Last Wednesday, I went to see Great Big Sea play*. Since then I’ve listened to pretty much nothing but, and I listen to music in the background for quite a lot of my daily routine.
Yet somehow, as I’ve sat here in my quiet apartment trying to think of what to write here, my brain has had “I’ve been waking up your neighbors barking up your tree” on infinite loop repeat. It’s roughly five seconds of an almost four-minute song, and I haven’t listened to Bon Jovi in weeks**. The worst part is that I actually know the rest of the song, but it just won’t play the whole thing.
I have an earworm.
The name earworm is a literal translation of the German ohrwurm***. James Kellaris, at the University of Cincinnati, characterized the earworm as a cognitive itch that our brain wants to scratch. Apparently women, musicians, and the anxious are most prone to earworms.
The music that is earworm-inducing tends to be repetitive, simple, and have what Kellaris calls an “incongruity,” something that sticks out, like a shifting time signature.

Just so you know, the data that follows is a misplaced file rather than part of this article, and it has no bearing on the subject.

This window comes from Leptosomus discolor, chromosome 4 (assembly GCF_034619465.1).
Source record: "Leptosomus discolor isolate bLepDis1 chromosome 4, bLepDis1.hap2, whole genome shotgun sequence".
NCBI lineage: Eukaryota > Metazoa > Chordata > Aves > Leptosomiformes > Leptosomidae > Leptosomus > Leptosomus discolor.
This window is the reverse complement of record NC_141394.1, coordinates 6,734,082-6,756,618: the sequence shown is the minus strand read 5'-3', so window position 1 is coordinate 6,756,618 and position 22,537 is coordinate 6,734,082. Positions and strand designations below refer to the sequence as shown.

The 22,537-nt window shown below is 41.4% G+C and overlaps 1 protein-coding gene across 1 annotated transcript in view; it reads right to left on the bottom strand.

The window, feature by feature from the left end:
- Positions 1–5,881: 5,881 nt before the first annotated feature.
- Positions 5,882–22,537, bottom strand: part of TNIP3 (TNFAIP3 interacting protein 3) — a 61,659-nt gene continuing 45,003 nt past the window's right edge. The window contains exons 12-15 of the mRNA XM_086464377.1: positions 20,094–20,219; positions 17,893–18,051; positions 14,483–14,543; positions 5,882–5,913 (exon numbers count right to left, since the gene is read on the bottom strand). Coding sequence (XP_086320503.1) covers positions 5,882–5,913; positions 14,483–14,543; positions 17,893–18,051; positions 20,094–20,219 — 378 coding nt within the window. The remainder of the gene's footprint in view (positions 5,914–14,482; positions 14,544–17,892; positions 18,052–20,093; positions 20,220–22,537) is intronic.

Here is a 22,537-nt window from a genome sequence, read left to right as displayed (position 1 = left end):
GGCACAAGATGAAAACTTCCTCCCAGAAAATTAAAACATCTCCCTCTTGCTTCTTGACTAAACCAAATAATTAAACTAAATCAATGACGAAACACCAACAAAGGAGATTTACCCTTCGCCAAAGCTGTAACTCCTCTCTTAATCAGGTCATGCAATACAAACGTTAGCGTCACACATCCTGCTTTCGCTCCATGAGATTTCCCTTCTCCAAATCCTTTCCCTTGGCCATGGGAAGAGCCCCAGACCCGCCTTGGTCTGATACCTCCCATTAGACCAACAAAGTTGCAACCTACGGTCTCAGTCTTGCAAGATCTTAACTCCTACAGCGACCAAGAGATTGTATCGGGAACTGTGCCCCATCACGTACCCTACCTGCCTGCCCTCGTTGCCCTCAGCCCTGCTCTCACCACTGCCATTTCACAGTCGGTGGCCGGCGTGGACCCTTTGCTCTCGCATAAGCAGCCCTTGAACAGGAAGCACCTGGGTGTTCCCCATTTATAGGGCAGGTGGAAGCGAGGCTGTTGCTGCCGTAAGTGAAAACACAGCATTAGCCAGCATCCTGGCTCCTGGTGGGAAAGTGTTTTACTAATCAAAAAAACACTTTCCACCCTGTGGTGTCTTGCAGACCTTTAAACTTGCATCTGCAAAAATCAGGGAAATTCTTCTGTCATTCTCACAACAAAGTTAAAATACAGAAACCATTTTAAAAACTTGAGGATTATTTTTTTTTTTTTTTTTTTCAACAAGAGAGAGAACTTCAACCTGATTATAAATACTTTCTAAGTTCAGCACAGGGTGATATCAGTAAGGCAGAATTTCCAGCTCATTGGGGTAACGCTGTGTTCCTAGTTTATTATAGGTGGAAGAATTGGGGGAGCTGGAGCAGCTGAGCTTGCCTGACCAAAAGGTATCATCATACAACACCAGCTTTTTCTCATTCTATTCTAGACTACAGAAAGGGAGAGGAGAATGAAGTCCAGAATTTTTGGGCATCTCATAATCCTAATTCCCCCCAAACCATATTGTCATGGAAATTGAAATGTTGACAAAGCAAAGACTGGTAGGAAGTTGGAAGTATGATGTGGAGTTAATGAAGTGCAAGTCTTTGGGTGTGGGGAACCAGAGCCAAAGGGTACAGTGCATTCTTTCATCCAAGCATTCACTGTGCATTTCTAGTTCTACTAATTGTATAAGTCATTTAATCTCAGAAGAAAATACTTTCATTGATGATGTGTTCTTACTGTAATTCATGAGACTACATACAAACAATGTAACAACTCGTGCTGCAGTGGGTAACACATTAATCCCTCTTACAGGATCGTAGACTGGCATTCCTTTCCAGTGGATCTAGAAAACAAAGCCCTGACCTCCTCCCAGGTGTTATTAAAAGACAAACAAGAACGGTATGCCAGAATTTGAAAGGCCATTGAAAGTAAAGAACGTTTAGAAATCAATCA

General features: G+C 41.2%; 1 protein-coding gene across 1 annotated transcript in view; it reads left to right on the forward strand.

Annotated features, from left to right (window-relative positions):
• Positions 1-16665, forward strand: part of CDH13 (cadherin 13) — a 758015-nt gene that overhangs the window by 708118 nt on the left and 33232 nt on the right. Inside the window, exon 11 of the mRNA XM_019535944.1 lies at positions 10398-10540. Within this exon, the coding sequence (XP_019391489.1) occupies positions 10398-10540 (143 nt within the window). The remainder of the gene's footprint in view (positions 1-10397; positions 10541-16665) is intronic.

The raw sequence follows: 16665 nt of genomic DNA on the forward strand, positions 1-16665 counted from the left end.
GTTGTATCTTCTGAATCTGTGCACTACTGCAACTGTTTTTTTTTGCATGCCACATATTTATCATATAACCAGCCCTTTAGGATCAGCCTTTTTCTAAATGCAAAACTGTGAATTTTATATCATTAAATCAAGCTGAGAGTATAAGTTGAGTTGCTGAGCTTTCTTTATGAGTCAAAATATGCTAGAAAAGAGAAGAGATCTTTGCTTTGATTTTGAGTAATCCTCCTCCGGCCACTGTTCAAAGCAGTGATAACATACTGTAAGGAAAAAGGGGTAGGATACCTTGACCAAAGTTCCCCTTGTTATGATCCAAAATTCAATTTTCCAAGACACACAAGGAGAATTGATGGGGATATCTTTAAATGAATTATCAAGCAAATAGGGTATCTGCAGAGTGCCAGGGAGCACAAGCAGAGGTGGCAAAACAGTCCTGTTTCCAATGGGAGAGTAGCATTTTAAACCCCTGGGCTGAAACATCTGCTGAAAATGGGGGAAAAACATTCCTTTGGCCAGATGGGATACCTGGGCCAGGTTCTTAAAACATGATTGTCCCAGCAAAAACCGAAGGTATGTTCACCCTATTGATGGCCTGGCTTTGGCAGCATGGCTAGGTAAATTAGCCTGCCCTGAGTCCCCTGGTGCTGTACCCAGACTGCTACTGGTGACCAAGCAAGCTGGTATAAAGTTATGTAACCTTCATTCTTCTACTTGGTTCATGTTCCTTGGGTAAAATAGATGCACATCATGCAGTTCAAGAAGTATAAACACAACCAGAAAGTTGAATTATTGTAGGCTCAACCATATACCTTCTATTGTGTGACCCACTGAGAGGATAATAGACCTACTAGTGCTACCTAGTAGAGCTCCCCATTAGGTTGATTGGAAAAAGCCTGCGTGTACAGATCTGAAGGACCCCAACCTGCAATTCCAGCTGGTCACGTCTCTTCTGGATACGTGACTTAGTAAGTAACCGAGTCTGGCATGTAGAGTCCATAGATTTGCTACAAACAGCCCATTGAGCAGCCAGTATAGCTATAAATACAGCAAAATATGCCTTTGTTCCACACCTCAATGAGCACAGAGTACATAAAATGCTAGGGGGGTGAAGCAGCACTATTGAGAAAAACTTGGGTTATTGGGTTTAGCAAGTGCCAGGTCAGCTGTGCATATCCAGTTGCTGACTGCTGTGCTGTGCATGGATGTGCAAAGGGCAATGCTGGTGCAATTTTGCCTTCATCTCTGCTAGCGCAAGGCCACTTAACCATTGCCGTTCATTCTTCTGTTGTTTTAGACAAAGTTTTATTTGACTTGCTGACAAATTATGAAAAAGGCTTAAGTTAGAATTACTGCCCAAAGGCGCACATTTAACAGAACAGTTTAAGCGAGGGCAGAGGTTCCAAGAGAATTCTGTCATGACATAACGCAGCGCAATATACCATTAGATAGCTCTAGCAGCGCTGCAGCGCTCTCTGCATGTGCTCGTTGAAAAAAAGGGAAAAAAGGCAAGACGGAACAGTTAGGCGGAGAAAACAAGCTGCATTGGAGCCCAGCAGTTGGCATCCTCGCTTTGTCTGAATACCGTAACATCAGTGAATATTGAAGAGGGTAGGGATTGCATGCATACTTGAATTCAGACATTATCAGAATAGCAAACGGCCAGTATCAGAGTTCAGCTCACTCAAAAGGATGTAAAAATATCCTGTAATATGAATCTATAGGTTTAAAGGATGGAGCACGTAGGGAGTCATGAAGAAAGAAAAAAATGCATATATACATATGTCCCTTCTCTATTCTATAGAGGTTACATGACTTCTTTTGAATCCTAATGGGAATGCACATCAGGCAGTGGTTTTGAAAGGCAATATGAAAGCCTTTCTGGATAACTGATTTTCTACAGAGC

A 2005 study at Dartmouth found that the auditory cortex in your brain is responsible. If a song is played to you, the auditory cortex activates as you listen. If you’re familiar with the song, and the song is turned off, the auditory cortex will just keep going. The fake song-hearing appears to be your brain following the reverse of path of the what it would do were the song actually playing, though exactly why you catch the earworm no one knows.
According to a study by British researchers Philip Beaman and Tim Williams, the best way to make an earworm go away is to ignore it. I usually go with ‘sing other songs.’
*it was the greatest 2 hours and 49 minutes of my life.
***and is not related to the actual insect corn earworm… I hope.
[note: this post originally appeared on March 23, 2010 at Original Blog (see here for details)]